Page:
Abraham Lincoln, American history, biographies, book reviews, presidential biographies, Presidents, Ronald White
“A. Lincoln: A Biography” is Ronald White, Jr.‘s 2009 biography of Abraham Lincoln. White is the author of seven other books including two previous books on Lincoln. He is a graduate of UCLA and Princeton Theological Seminary and is a Visiting Professor of History at UCLA. He is currently working on a biography of Ulysses S. Grant, to be published in early 2015.
There is certainly no shortage of biographies of Abraham Lincoln. So it is high praise that White’s effort is often described as the best single-volume Lincoln biography since David Herbert Donald’s “Lincoln” was published in 1995. Consistent with my expectations, this book provided a broad, clear and penetrating review of our sixteenth president.
Although this is a lengthy biography (with nearly 700 pages of text and almost 100 pages of notes) it is lucid, free flowing and extremely easy to read. White manages to pack his pages with a significant amount of detail but without losing the big picture or slowing the book’s pace. Numerous maps, charts, illustrations and photographs are embedded throughout the text, and they appear when contextually appropriate rather than being bunched together arbitrarily as is the case with many books.
White’s synthesis of Lincoln’s complex life is well calibrated and his frequent review of Lincoln’s most notable letters and speeches is interesting and insightful. Equally valuable is the way this book traces Lincoln’s public and private views toward slavery from his childhood through his presidency. Coverage of the Lincoln Douglas debates of 1858 proves absolutely superb. But most commendable may be the way White’s biography demonstrates Lincoln’s lifetime of enormous intellectual and emotional growth and maturity.
Exceptional in many ways, this biography is not perfect. The first half of the book is less interesting than I would have liked and provides less insight into Lincoln’s ancestry and childhood than another (multi-volume) biography of Lincoln I recently completed. Also, White focuses principally, though not exclusively, on Lincoln’s legal and political careers so the spotlight rarely shines on his family.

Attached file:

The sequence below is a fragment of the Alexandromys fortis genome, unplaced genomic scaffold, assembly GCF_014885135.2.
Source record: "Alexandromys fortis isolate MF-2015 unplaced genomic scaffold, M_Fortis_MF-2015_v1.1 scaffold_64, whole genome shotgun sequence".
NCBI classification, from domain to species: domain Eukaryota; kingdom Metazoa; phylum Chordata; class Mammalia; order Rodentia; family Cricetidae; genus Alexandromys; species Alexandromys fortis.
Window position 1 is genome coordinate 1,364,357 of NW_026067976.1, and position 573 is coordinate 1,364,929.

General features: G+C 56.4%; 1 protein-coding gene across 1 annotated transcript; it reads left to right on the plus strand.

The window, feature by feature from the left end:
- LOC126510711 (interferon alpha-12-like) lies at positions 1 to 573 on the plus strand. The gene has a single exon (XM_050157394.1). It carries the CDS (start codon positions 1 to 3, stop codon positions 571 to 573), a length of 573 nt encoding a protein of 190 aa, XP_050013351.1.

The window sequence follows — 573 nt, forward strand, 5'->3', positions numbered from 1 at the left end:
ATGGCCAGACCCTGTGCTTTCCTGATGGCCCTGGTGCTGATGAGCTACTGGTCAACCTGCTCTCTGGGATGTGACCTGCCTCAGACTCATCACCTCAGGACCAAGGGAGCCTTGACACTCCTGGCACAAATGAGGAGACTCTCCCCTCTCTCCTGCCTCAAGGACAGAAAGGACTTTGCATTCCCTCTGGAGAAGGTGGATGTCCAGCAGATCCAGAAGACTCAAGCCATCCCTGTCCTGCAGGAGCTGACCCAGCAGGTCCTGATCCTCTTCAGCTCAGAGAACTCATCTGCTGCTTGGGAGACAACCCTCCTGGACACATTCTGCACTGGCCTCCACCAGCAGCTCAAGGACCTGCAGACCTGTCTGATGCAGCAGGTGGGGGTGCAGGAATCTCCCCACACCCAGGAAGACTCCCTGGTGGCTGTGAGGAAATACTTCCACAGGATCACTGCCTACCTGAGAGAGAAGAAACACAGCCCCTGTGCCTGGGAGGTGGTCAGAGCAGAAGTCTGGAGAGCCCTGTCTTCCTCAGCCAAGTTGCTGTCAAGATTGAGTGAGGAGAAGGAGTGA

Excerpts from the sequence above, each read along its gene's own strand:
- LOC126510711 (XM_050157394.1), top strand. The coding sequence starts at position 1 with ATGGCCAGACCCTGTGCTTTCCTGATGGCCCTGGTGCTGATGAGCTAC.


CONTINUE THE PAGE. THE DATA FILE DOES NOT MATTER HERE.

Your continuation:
In what space is devoted to her, White is too generous in his treatment of Mary Todd Lincoln who, by most accounts, was fiendishly difficult. One of Lincoln’s law partners described his marriage as “a burning, scorching hell” and the First Lady was sometimes referred to as “her Satanic majesty.” Yet none of this color infuses White’s biography. To my greater disappointment, the book ends rather abruptly after Lincoln’s death, with little reflection on his legacy.
Overall, this is an extremely readable biography which provides much more than just a satisfactory introduction to Lincoln. White’s biography displays a marvelous balance of breadth vs. depth of coverage and is accentuated by moments of excellence. It is suitable for someone with little familiarity with Lincoln as well as a scholar seeking new perspectives on a fascinating president. Despite falling slightly short of my lofty expectations, Ronald White’s “A. Lincoln” is educational, enjoyable and well worthwhile.